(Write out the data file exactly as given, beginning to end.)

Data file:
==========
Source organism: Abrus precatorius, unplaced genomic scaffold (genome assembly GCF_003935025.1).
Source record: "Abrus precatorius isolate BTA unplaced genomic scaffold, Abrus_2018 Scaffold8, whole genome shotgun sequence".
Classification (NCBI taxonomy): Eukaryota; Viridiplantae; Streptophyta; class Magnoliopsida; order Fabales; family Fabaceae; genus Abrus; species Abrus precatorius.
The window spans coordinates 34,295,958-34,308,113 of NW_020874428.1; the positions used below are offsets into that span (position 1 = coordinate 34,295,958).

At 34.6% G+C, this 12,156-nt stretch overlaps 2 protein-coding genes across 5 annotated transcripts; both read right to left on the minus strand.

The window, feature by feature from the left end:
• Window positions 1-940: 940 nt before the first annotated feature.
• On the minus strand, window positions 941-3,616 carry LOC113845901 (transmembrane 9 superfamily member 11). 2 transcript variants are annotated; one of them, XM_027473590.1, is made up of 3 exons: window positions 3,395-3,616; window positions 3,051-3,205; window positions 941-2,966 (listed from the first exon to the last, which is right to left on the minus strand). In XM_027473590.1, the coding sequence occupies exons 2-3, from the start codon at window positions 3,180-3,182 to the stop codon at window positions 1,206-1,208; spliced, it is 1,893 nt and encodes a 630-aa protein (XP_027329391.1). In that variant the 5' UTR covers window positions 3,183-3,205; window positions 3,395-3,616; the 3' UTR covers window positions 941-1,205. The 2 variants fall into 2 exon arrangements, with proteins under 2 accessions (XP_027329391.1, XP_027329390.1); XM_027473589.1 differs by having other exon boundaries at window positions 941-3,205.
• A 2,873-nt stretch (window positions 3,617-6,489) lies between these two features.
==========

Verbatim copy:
Source organism: Abrus precatorius, unplaced genomic scaffold (genome assembly GCF_003935025.1).
Source record: "Abrus precatorius isolate BTA unplaced genomic scaffold, Abrus_2018 Scaffold8, whole genome shotgun sequence".
Classification (NCBI taxonomy): Eukaryota; Viridiplantae; Streptophyta; class Magnoliopsida; order Fabales; family Fabaceae; genus Abrus; species Abrus precatorius.
The window spans coordinates 34,295,958-34,308,113 of NW_020874428.1; the positions used below are offsets into that span (position 1 = coordinate 34,295,958).

At 34.6% G+C, this 12,156-nt stretch overlaps 2 protein-coding genes across 5 annotated transcripts; both read right to left on the minus strand.

The window, feature by feature from the left end:
• Window positions 1-940: 940 nt before the first annotated feature.
• On the minus strand, window positions 941-3,616 carry LOC113845901 (transmembrane 9 superfamily member 11). 2 transcript variants are annotated; one of them, XM_027473590.1, is made up of 3 exons: window positions 3,395-3,616; window positions 3,051-3,205; window positions 941-2,966 (listed from the first exon to the last, which is right to left on the minus strand). In XM_027473590.1, the coding sequence occupies exons 2-3, from the start codon at window positions 3,180-3,182 to the stop codon at window positions 1,206-1,208; spliced, it is 1,893 nt and encodes a 630-aa protein (XP_027329391.1). In that variant the 5' UTR covers window positions 3,183-3,205; window positions 3,395-3,616; the 3' UTR covers window positions 941-1,205. The 2 variants fall into 2 exon arrangements, with proteins under 2 accessions (XP_027329391.1, XP_027329390.1); XM_027473589.1 differs by having other exon boundaries at window positions 941-3,205.
• A 2,873-nt stretch (window positions 3,617-6,489) lies between these two features.